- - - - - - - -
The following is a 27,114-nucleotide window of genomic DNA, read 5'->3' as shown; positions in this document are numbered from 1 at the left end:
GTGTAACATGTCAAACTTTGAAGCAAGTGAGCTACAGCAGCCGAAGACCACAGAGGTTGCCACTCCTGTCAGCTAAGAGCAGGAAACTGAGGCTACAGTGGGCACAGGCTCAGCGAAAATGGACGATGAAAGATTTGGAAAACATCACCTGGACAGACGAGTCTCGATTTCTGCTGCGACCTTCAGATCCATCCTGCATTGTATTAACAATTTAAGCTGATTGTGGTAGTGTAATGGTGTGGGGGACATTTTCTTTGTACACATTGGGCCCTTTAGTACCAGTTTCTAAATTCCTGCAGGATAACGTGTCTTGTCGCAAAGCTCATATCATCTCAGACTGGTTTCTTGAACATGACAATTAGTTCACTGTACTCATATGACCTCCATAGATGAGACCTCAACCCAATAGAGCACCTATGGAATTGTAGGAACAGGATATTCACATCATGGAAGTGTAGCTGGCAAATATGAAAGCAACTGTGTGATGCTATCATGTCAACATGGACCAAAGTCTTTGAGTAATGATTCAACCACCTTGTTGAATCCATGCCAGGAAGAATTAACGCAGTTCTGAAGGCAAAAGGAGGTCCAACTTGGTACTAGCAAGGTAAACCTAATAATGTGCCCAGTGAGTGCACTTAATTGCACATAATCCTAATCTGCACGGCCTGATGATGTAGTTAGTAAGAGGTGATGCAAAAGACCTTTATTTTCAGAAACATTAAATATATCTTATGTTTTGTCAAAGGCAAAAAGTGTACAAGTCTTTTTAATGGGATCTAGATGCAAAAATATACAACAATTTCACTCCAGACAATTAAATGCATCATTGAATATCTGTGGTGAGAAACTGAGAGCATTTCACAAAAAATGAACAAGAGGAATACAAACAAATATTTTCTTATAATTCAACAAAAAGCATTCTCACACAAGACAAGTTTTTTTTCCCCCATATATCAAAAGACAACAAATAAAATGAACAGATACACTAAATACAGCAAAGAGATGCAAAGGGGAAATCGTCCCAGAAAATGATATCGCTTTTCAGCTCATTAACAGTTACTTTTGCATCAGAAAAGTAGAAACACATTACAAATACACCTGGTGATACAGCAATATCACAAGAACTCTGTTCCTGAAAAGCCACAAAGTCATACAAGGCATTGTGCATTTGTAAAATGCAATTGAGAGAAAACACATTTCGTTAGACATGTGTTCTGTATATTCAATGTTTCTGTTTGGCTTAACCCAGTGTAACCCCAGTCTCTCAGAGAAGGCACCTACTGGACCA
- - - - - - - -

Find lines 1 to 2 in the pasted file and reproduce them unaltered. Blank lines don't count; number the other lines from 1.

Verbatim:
The following is a 27,114-nucleotide window of genomic DNA, read 5'->3' as shown; positions in this document are numbered from 1 at the left end:
GTGTAACATGTCAAACTTTGAAGCAAGTGAGCTACAGCAGCCGAAGACCACAGAGGTTGCCACTCCTGTCAGCTAAGAGCAGGAAACTGAGGCTACAGTGGGCACAGGCTCAGCGAAAATGGACGATGAAAGATTTGGAAAACATCACCTGGACAGACGAGTCTCGATTTCTGCTGCGACCTTCAGATCCATCCTGCATTGTATTAACAATTTAAGCTGATTGTGGTAGTGTAATGGTGTGGGGGACATTTTCTTTGTACACATTGGGCCCTTTAGTACCAGTTTCTAAATTCCTGCAGGATAACGTGTCTTGTCGCAAAGCTCATATCATCTCAGACTGGTTTCTTGAACATGACAATTAGTTCACTGTACTCATATGACCTCCATAGATGAGACCTCAACCCAATAGAGCACCTATGGAATTGTAGGAACAGGATATTCACATCATGGAAGTGTAGCTGGCAAATATGAAAGCAACTGTGTGATGCTATCATGTCAACATGGACCAAAGTCTTTGAGTAATGATTCAACCACCTTGTTGAATCCATGCCAGGAAGAATTAACGCAGTTCTGAAGGCAAAAGGAGGTCCAACTTGGTACTAGCAAGGTAAACCTAATAATGTGCCCAGTGAGTGCACTTAATTGCACATAATCCTAATCTGCACGGCCTGATGATGTAGTTAGTAAGAGGTGATGCAAAAGACCTTTATTTTCAGAAACATTAAATATATCTTATGTTTTGTCAAAGGCAAAAAGTGTACAAGTCTTTTTAATGGGATCTAGATGCAAAAATATACAACAATTTCACTCCAGACAATTAAATGCATCATTGAATATCTGTGGTGAGAAACTGAGAGCATTTCACAAAAAATGAACAAGAGGAATACAAACAAATATTTTCTTATAATTCAACAAAAAGCATTCTCACACAAGACAAGTTTTTTTTCCCCCATATATCAAAAGACAACAAATAAAATGAACAGATACACTAAATACAGCAAAGAGATGCAAAGGGGAAATCGTCCCAGAAAATGATATCGCTTTTCAGCTCATTAACAGTTACTTTTGCATCAGAAAAGTAGAAACACATTACAAATACACCTGGTGATACAGCAATATCACAAGAACTCTGTTCCTGAAAAGCCACAAAGTCATACAAGGCATTGTGCATTTGTAAAATGCAATTGAGAGAAAACACATTTCGTTAGACATGTGTTCTGTATATTCAATGTTTCTGTTTGGCTTAACCCAGTGTAACCCCAGTCTCTCAGAGAAGGCACCTACTGGACCA